We’ve got an official release date for Worlds Apart – and it’s in just a little over two weeks from now!
Not familiar with Worlds Apart?
There’ll be another announcement soon, but in the meantime, I wanted to shift gears a bit for this post.
Worlds Apart is the first published project where I’ve written a traditional comic script. It’s the culmination of a journey for me – as a creator, yeah, but equally as someone who loves and appreciates this wonderful medium too.
I’ve had my nose in comics for longer than I’ve been able to read, so really, if I wanted to talk about all the books and issues that brought me to this point, we’d be here for days. Instead, I’m gonna single out two particular comics that directly inspired Worlds Apart, narratively and visually.
I Kill Giants
by Joe Kelly and Ken Niimura
It’s hard to talk about this book’s influence on Worlds Apart without spoiling you too much about either comic, so if this all sounds like I’m going in circles, I apologise.
In I Kill Giants, Joe Kelly blends fantastical elements with a powerfully emotional story. And, yeah, you could say the same about any number of stories. However, there’s a slight, but very key difference here.
Most stories use the fantastical as little more than a set piece that complements the emotional. I Kill Giants, however, cleverly uses the fantastical in service of the emotional. It’s there to provide the safety of familiarity for the reader – and for the main character – when faced with the true bigness of… well, real life.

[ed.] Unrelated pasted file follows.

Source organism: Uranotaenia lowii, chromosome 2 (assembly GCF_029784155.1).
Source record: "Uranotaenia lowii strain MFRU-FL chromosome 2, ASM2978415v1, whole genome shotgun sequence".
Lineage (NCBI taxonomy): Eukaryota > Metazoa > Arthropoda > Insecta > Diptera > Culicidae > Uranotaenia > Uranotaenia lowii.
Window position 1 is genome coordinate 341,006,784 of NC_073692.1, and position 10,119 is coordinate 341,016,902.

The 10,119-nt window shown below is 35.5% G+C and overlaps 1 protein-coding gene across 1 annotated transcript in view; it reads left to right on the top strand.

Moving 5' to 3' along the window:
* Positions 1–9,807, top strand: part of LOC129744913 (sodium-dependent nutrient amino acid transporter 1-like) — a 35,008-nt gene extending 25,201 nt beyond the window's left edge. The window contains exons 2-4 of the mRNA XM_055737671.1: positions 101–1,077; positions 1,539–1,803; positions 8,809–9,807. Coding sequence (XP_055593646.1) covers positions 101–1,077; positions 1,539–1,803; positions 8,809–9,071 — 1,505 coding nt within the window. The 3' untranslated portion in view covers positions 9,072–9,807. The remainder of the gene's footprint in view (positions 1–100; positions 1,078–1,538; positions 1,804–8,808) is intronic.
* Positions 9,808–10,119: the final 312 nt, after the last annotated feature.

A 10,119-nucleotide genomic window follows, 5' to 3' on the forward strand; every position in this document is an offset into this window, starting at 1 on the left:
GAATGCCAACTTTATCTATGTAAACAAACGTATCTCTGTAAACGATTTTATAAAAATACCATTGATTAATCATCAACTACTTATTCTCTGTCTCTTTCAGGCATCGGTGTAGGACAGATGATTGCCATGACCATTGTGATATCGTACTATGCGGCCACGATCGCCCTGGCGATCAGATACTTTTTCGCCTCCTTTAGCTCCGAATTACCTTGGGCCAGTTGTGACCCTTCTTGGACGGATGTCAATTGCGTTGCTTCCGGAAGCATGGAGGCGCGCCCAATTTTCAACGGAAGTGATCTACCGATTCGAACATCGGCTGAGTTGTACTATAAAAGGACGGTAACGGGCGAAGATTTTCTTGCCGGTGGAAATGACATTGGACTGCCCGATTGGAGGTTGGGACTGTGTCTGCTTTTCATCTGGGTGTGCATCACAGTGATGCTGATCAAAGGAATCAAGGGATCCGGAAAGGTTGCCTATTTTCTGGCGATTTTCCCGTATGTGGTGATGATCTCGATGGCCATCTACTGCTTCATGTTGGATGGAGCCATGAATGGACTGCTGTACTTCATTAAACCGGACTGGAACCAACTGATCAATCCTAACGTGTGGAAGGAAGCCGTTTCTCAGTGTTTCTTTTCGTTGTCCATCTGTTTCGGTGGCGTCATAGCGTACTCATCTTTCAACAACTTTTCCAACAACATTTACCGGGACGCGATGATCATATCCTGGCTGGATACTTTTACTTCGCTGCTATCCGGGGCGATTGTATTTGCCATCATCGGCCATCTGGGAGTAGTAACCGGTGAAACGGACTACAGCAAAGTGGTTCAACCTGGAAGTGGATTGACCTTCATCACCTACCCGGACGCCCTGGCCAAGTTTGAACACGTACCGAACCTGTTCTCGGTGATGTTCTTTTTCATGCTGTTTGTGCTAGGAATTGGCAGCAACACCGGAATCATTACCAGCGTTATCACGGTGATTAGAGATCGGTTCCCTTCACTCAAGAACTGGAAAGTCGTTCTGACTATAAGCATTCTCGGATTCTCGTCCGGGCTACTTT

And it’s that narrative approach that informs my own for Worlds Apart, where the familiarity of genre elements help to communicate the comic’s messages – a message that’s big and difficult, but also important.
(I know I spoke pretty exclusively about the writing here, but comics are a visual medium. It needs to be acknowledged that Ken Niimura’s art and storytelling are absolutely astounding. That said, the next comic I wanna talk about is almost completely focused on the art side of things, so…)
Phonogram: The Singles Club #4
by Kieron Gillen and Jamie McKelvie
An entire single issue told mostly from one angle may seem like a fairly simple concept – but that’s only because Jamie McKelvie does it so damn well.
In the hands of another creator, this issue could’ve ended up monotonous, at best. McKelvie, however, is a master of expressive facial features and body language. He uses the seeming rigidity of that single angle to accentuate the chemistry between the two main characters, which is just one of the many reasons why this remains my favourite single issue ever.
I’ve mentioned before that I wanted to work with Nurjannah because she’s excellent with facial expressions, but I didn’t mention why exactly that’s so essential for this particular project. Worlds Apart draws visual inspiration from The Singles Club #4, with the main character, Charissa, spending a fairly decent chunk of the book seen from a single angle too.
It’s a huge ask for any artist. I was very detailed in my script, but at the end of the day, it was all up to Nurjannah to visually realise it. The fact that this is her first published work and she absolutely nailed it is a testament to how amazing she is. (And, again, how patient she was with me.)
(It’s also worth giving a shout-out here to Sophia Susanto, our editor. My initial plan for much of Worlds Apart was to stick to a four-panel grid, like how The Singles Club #4 mostly sticks to a six-panel grid. While she knew that there were in-story reasons for why I wanted to go with that approach, she also understood that our audience are still hopefully predominantly non-comic readers – so Sophia suggested that we should vary the layouts just a little more. After seeing the pages, it’s clear that this was the right – and smart! – call.)
Again, if you’re not familiar with Worlds Apart, you can read the comic’s synopsis and see why this project’s so important to me.